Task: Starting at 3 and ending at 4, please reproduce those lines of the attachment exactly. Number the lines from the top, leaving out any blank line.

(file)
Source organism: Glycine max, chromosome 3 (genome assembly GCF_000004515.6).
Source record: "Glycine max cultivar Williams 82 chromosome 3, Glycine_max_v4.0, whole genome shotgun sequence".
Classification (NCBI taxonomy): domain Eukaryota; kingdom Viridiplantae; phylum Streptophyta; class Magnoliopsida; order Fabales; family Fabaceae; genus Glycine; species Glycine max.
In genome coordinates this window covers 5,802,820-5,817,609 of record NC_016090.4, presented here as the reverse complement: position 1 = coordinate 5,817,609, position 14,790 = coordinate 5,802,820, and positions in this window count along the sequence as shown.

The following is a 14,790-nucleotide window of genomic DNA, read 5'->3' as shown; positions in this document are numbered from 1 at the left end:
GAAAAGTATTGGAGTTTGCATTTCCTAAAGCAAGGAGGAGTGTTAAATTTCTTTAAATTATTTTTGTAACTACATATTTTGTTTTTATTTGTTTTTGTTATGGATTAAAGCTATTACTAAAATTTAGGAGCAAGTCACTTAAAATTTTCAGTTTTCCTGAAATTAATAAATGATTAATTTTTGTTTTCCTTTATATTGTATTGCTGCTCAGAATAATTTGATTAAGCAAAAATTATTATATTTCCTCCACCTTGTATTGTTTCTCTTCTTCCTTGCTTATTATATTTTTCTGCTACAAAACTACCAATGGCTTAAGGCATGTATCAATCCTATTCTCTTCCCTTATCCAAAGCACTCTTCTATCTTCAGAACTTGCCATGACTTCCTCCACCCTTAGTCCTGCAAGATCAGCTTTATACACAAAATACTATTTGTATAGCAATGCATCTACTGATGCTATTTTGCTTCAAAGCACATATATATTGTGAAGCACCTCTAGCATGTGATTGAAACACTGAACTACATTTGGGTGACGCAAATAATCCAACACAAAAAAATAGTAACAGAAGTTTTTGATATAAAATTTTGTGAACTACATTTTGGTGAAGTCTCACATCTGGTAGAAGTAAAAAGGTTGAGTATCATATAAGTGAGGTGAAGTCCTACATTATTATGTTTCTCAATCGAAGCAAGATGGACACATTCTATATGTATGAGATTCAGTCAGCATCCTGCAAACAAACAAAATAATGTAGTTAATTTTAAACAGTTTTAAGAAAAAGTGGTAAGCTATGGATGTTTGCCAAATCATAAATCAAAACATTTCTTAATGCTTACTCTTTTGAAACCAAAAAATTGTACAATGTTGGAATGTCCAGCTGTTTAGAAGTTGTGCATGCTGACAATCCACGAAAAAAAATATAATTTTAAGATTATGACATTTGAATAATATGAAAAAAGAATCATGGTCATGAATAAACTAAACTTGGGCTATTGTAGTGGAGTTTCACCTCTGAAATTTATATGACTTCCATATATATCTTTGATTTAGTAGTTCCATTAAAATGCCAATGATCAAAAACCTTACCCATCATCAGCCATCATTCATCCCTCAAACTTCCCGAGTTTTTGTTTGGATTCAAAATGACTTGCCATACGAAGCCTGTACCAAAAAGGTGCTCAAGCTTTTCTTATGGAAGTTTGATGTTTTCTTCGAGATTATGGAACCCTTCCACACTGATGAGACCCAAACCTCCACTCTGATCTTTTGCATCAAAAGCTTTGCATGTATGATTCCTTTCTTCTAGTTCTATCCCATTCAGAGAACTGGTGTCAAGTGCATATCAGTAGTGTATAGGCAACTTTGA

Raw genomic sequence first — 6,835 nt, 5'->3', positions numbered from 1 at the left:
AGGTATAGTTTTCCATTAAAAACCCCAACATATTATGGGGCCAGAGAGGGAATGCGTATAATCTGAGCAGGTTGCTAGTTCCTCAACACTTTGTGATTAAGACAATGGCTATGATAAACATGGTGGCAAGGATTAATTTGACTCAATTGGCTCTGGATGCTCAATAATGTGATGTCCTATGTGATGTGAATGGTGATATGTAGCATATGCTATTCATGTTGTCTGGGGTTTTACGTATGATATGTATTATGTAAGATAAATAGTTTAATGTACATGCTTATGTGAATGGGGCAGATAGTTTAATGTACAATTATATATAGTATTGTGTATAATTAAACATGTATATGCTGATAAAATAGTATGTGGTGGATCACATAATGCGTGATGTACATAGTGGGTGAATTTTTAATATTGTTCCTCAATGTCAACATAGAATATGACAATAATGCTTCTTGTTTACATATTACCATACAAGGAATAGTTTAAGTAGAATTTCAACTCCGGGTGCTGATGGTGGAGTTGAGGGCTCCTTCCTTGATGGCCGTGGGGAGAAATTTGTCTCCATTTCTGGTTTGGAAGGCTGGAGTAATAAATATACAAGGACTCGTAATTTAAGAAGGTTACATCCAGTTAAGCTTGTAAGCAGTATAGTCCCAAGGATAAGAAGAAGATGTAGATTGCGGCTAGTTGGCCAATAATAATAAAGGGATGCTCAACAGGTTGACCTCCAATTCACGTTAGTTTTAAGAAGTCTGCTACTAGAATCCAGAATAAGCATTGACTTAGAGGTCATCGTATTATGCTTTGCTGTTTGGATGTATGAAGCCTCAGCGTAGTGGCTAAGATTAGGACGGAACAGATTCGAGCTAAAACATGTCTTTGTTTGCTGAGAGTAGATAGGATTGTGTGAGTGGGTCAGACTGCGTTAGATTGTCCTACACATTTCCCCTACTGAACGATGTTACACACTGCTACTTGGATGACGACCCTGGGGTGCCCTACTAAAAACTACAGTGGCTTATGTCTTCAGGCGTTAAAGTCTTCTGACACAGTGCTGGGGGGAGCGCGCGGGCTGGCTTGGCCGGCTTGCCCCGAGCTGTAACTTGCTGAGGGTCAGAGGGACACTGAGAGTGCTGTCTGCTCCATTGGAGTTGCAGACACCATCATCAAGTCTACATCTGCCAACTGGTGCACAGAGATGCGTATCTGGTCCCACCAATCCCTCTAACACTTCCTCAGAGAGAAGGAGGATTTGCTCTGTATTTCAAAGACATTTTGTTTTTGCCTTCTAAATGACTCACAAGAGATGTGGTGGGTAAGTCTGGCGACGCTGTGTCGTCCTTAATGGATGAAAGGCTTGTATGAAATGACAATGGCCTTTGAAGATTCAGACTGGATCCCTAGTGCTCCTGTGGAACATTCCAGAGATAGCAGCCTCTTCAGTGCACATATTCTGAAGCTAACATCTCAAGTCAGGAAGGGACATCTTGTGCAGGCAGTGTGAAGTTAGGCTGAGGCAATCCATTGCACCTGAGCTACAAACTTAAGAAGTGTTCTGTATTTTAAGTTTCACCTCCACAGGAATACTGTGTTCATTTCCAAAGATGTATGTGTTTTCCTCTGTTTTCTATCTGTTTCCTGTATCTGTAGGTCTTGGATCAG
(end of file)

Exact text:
Classification (NCBI taxonomy): domain Eukaryota; kingdom Viridiplantae; phylum Streptophyta; class Magnoliopsida; order Fabales; family Fabaceae; genus Glycine; species Glycine max.
In genome coordinates this window covers 5,802,820-5,817,609 of record NC_016090.4, presented here as the reverse complement: position 1 = coordinate 5,817,609, position 14,790 = coordinate 5,802,820, and positions in this window count along the sequence as shown.